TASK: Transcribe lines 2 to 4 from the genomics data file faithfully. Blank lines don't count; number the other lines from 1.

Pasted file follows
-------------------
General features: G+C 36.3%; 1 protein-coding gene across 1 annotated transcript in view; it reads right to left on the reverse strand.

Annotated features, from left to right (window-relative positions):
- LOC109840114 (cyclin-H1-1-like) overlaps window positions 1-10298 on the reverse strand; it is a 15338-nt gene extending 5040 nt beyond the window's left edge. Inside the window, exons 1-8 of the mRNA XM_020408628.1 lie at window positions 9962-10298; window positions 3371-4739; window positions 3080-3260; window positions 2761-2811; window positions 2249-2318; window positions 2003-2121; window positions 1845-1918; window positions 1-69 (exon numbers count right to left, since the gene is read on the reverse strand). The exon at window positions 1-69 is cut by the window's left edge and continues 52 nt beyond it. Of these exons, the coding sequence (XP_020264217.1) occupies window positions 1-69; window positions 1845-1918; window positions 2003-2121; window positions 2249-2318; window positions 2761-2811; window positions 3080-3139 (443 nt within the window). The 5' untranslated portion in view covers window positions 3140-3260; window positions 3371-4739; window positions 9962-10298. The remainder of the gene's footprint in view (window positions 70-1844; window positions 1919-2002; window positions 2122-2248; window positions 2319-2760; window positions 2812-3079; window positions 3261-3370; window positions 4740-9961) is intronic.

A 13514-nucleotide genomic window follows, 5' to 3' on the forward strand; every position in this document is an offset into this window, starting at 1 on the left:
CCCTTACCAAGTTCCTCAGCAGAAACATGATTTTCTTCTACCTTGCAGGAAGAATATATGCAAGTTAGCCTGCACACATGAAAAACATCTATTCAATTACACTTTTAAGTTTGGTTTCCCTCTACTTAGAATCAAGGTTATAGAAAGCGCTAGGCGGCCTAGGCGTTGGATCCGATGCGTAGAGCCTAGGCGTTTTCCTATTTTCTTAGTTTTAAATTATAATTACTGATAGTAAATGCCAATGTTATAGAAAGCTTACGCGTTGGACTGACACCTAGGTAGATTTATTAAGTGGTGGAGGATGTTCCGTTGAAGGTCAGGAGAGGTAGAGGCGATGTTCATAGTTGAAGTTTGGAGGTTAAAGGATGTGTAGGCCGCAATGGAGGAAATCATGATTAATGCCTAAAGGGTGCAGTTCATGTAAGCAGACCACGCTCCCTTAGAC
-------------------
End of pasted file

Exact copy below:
Annotated features, from left to right (window-relative positions):
- LOC109840114 (cyclin-H1-1-like) overlaps window positions 1-10298 on the reverse strand; it is a 15338-nt gene extending 5040 nt beyond the window's left edge. Inside the window, exons 1-8 of the mRNA XM_020408628.1 lie at window positions 9962-10298; window positions 3371-4739; window positions 3080-3260; window positions 2761-2811; window positions 2249-2318; window positions 2003-2121; window positions 1845-1918; window positions 1-69 (exon numbers count right to left, since the gene is read on the reverse strand). The exon at window positions 1-69 is cut by the window's left edge and continues 52 nt beyond it. Of these exons, the coding sequence (XP_020264217.1) occupies window positions 1-69; window positions 1845-1918; window positions 2003-2121; window positions 2249-2318; window positions 2761-2811; window positions 3080-3139 (443 nt within the window). The 5' untranslated portion in view covers window positions 3140-3260; window positions 3371-4739; window positions 9962-10298. The remainder of the gene's footprint in view (window positions 70-1844; window positions 1919-2002; window positions 2122-2248; window positions 2319-2760; window positions 2812-3079; window positions 3261-3370; window positions 4740-9961) is intronic.

A 13514-nucleotide genomic window follows, 5' to 3' on the forward strand; every position in this document is an offset into this window, starting at 1 on the left: